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Booth, Martin 1944-2004 (Alex Laishley)

BOOTH, Martin 1944-2004 (Alex Laishley)

OBITUARY NOTICE—See index for CA sketch: Born September 7, 1944, in Ribchester, Lancashire, England; died of brain cancer, February 12, 2004, in Stoodleigh, Devon, England. Educator, publisher, and author. Booth was an acclaimed author who was most lauded for his novels, although he wrote everything from poetry to nonfiction to children's books. Though Booth was born in England, his father's job with the civil service led to Booth's spending much of his childhood in Kenya and Hong Kong, locations that would influence his later writings. He returned to London to earn a teaching certificate from the University of London in 1968, after which he embarked on a sixteen-year career as an English teacher, becoming a faculty member at Castle School, Taunton. Booth's first writing efforts, inspired by his meeting with Edmund Blunden while he was in Hong Kong, were in poetry, beginning with Paper Pennies and Other Poems (1967). He later won the E. C. Gregory Award for Poetry for his The Crying Embers (1971) and the Poets' Yearbook Award for Extending upon the Kingdom (1977). Though he continued to publish verse collections through the 1980s, by the 1970s his interests were turning more and more toward fiction and nonfiction. His first great success as a novelist came with Hiroshima Joe (1985), which allowed him to leave teaching to pursue writing full time. He was later nominated for the Booker Prize for his 1998 novel, The Industry of Souls. Along with his many other poetry collections and novels for adults, Booth also penned children's novels, such as Music on the Bamboo Radio (1997) and Panther (2000), nonfiction about wildlife, including Rhino Road: The Natural History and Conservation of the African Rhinos (1992) and the BBC documentary Man-Eaters of Kumaon, and biographies such as The Doctor, the Detective, and Arthur Conan Doyle: A Biography of Arthur Conan Doyle (1997), as well as books on subjects ranging from poetry criticism to travel to history. Booth's last books include the novel Islands of Silence (2002) and Cannabis: A History (2003). A prolific author by any measure, Booth also ran the small publishing company Sceptre Press from 1968 to 1981. At the time of his death, he had just completed three more children's books and an autobiography of his childhood, Gweilo: Memories of a Hong Kong Childhood, published in 2004.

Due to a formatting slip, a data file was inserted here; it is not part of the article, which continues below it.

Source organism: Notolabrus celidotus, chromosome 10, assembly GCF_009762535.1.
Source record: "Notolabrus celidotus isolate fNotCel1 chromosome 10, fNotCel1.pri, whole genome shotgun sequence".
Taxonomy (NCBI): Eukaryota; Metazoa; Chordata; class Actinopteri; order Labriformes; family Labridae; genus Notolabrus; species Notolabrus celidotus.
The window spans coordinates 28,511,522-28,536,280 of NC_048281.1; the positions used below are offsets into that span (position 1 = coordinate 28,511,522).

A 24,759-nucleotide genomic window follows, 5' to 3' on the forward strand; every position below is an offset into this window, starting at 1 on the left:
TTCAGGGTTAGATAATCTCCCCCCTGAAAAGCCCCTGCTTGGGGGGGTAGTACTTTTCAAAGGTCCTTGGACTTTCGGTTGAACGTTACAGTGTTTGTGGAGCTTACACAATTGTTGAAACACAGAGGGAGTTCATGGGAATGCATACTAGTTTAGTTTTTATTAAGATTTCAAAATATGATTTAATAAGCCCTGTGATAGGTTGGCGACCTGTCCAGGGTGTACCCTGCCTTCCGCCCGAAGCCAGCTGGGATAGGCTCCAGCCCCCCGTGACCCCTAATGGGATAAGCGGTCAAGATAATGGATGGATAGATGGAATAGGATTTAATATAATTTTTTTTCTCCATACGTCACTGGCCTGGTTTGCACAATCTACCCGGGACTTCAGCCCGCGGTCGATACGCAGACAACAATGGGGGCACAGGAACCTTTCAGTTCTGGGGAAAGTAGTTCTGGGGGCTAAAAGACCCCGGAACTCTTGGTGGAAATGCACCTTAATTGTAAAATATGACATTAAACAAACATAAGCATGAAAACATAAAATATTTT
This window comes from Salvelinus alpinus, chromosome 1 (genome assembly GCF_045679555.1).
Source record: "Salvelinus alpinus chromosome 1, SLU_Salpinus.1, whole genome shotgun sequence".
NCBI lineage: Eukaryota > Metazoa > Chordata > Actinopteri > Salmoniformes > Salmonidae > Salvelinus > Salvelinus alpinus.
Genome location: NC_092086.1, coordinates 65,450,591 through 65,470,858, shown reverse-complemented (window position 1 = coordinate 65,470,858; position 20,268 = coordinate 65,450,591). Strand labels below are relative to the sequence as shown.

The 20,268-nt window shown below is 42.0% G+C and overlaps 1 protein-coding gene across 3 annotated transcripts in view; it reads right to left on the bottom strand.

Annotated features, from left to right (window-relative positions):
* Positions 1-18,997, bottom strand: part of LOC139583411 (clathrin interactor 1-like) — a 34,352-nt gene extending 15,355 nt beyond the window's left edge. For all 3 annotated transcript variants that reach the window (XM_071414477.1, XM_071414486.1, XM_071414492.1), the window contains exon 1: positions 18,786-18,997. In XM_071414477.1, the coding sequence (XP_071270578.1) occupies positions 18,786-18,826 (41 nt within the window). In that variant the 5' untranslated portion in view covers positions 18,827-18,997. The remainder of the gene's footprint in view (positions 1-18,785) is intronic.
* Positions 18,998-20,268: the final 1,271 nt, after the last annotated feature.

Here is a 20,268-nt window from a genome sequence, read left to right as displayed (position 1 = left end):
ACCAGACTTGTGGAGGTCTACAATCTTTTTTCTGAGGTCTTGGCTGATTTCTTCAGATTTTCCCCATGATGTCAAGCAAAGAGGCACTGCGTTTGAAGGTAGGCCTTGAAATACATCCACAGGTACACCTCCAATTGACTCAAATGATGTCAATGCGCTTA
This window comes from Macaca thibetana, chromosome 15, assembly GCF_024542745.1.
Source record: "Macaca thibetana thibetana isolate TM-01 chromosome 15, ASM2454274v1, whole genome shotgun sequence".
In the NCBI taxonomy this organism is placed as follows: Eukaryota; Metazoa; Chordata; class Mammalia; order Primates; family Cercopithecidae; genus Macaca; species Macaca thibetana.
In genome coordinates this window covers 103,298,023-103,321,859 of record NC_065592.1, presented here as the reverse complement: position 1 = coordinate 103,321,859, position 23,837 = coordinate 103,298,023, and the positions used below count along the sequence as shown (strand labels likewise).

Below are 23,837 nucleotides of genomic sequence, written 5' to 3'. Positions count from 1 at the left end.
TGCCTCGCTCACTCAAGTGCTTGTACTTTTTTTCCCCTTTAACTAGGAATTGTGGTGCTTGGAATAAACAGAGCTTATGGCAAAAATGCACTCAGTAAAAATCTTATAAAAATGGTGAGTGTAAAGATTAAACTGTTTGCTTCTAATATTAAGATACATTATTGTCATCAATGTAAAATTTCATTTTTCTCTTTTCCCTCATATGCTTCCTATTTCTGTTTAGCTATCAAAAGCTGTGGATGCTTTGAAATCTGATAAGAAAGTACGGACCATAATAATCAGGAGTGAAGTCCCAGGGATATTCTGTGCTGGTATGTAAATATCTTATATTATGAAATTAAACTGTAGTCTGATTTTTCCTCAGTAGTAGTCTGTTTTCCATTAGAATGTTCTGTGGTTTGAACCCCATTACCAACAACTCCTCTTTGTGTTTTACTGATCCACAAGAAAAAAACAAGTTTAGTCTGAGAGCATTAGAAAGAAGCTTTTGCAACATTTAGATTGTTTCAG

OBITUARIES AND OTHER SOURCES:

PERIODICALS

Daily Telegraph (London, England), February 14, 2004.

Guardian (London, England), February 14, 2004, p. 27.

Independent (London, England), February 16, 2004, p. 35.

Times (London, England), February 18, 2004, p. 27.

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